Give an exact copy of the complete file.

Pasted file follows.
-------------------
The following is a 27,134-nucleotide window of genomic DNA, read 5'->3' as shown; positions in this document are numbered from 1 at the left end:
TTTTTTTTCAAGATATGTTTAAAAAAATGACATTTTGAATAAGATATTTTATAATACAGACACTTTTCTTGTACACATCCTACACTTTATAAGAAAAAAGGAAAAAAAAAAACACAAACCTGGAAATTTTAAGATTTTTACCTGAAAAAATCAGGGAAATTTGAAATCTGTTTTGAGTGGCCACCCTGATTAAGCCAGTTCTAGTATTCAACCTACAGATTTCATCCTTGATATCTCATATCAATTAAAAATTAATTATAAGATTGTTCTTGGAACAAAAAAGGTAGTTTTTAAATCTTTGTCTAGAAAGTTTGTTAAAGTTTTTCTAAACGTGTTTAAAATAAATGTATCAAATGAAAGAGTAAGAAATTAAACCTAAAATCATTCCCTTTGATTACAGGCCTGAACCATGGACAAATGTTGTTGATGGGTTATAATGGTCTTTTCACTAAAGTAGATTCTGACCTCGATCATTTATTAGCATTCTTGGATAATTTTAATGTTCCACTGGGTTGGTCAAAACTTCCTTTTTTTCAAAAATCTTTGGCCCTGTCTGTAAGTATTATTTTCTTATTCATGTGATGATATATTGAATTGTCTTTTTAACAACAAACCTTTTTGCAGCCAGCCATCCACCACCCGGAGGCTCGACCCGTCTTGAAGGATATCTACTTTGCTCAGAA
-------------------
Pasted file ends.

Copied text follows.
The following is a 27,134-nucleotide window of genomic DNA, read 5'->3' as shown; positions in this document are numbered from 1 at the left end:
TTTTTTTTCAAGATATGTTTAAAAAAATGACATTTTGAATAAGATATTTTATAATACAGACACTTTTCTTGTACACATCCTACACTTTATAAGAAAAAAGGAAAAAAAAAAACACAAACCTGGAAATTTTAAGATTTTTACCTGAAAAAATCAGGGAAATTTGAAATCTGTTTTGAGTGGCCACCCTGATTAAGCCAGTTCTAGTATTCAACCTACAGATTTCATCCTTGATATCTCATATCAATTAAAAATTAATTATAAGATTGTTCTTGGAACAAAAAAGGTAGTTTTTAAATCTTTGTCTAGAAAGTTTGTTAAAGTTTTTCTAAACGTGTTTAAAATAAATGTATCAAATGAAAGAGTAAGAAATTAAACCTAAAATCATTCCCTTTGATTACAGGCCTGAACCATGGACAAATGTTGTTGATGGGTTATAATGGTCTTTTCACTAAAGTAGATTCTGACCTCGATCATTTATTAGCATTCTTGGATAATTTTAATGTTCCACTGGGTTGGTCAAAACTTCCTTTTTTTCAAAAATCTTTGGCCCTGTCTGTAAGTATTATTTTCTTATTCATGTGATGATATATTGAATTGTCTTTTTAACAACAAACCTTTTTGCAGCCAGCCATCCACCACCCGGAGGCTCGACCCGTCTTGAAGGATATCTACTTTGCTCAGAA